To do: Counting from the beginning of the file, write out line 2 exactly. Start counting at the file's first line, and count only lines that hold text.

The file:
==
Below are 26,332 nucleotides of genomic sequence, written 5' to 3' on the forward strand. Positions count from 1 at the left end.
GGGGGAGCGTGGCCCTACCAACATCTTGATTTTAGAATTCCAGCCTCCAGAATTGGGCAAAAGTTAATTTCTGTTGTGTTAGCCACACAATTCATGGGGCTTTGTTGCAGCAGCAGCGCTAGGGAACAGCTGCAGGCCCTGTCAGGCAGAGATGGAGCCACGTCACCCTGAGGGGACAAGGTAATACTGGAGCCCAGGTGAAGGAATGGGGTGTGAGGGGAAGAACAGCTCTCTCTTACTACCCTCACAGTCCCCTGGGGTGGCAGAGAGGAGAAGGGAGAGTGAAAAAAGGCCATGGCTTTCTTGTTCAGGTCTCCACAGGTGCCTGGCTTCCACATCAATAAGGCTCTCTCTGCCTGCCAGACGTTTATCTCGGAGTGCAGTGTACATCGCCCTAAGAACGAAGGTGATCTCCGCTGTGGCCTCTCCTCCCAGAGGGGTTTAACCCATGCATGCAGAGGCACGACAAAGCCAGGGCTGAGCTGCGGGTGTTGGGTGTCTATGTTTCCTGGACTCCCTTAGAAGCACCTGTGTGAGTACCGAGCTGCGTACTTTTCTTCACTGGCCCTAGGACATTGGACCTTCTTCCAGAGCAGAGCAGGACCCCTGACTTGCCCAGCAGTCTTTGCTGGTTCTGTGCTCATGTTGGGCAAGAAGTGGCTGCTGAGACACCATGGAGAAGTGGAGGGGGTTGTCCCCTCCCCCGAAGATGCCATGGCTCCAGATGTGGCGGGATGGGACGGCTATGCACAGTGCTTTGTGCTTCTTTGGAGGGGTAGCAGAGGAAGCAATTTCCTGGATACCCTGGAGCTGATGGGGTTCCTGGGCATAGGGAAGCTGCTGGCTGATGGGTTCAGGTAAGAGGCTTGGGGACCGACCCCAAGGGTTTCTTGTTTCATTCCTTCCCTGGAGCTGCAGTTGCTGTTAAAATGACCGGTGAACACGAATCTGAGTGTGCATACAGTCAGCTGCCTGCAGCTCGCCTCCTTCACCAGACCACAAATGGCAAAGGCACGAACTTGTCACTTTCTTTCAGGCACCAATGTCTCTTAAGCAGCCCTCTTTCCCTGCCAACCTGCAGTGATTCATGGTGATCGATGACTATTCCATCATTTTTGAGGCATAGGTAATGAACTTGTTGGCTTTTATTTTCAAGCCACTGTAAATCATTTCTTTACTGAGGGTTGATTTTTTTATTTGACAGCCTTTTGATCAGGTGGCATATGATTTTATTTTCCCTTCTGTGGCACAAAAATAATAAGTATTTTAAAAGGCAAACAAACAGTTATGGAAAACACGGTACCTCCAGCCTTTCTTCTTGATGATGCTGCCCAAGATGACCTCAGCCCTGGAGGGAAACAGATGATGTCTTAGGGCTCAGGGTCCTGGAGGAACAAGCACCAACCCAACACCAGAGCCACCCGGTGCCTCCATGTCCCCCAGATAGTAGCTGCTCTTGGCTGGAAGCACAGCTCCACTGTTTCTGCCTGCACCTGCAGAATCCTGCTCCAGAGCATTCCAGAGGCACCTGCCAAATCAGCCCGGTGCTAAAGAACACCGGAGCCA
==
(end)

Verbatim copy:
GGGGGAGCGTGGCCCTACCAACATCTTGATTTTAGAATTCCAGCCTCCAGAATTGGGCAAAAGTTAATTTCTGTTGTGTTAGCCACACAATTCATGGGGCTTTGTTGCAGCAGCAGCGCTAGGGAACAGCTGCAGGCCCTGTCAGGCAGAGATGGAGCCACGTCACCCTGAGGGGACAAGGTAATACTGGAGCCCAGGTGAAGGAATGGGGTGTGAGGGGAAGAACAGCTCTCTCTTACTACCCTCACAGTCCCCTGGGGTGGCAGAGAGGAGAAGGGAGAGTGAAAAAAGGCCATGGCTTTCTTGTTCAGGTCTCCACAGGTGCCTGGCTTCCACATCAATAAGGCTCTCTCTGCCTGCCAGACGTTTATCTCGGAGTGCAGTGTACATCGCCCTAAGAACGAAGGTGATCTCCGCTGTGGCCTCTCCTCCCAGAGGGGTTTAACCCATGCATGCAGAGGCACGACAAAGCCAGGGCTGAGCTGCGGGTGTTGGGTGTCTATGTTTCCTGGACTCCCTTAGAAGCACCTGTGTGAGTACCGAGCTGCGTACTTTTCTTCACTGGCCCTAGGACATTGGACCTTCTTCCAGAGCAGAGCAGGACCCCTGACTTGCCCAGCAGTCTTTGCTGGTTCTGTGCTCATGTTGGGCAAGAAGTGGCTGCTGAGACACCATGGAGAAGTGGAGGGGGTTGTCCCCTCCCCCGAAGATGCCATGGCTCCAGATGTGGCGGGATGGGACGGCTATGCACAGTGCTTTGTGCTTCTTTGGAGGGGTAGCAGAGGAAGCAATTTCCTGGATACCCTGGAGCTGATGGGGTTCCTGGGCATAGGGAAGCTGCTGGCTGATGGGTTCAGGTAAGAGGCTTGGGGACCGACCCCAAGGGTTTCTTGTTTCATTCCTTCCCTGGAGCTGCAGTTGCTGTTAAAATGACCGGTGAACACGAATCTGAGTGTGCATACAGTCAGCTGCCTGCAGCTCGCCTCCTTCACCAGACCACAAATGGCAAAGGCACGAACTTGTCACTTTCTTTCAGGCACCAATGTCTCTTAAGCAGCCCTCTTTCCCTGCCAACCTGCAGTGATTCATGGTGATCGATGACTATTCCATCATTTTTGAGGCATAGGTAATGAACTTGTTGGCTTTTATTTTCAAGCCACTGTAAATCATTTCTTTACTGAGGGTTGATTTTTTTATTTGACAGCCTTTTGATCAGGTGGCATATGATTTTATTTTCCCTTCTGTGGCACAAAAATAATAAGTATTTTAAAAGGCAAACAAACAGTTATGGAAAACACGGTACCTCCAGCCTTTCTTCTTGATGATGCTGCCCAAGATGACCTCAGCCCTGGAGGGAAACAGATGATGTCTTAGGGCTCAGGGTCCTGGAGGAACAAGCACCAACCCAACACCAGAGCCACCCGGTGCCTCCATGTCCCCCAGATAGTAGCTGCTCTTGGCTGGAAGCACAGCTCCACTGTTTCTGCCTGCACCTGCAGAATCCTGCTCCAGAGCATTCCAGAGGCACCTGCCAAATCAGCCCGGTGCTAAAGAACACCGGAGCCA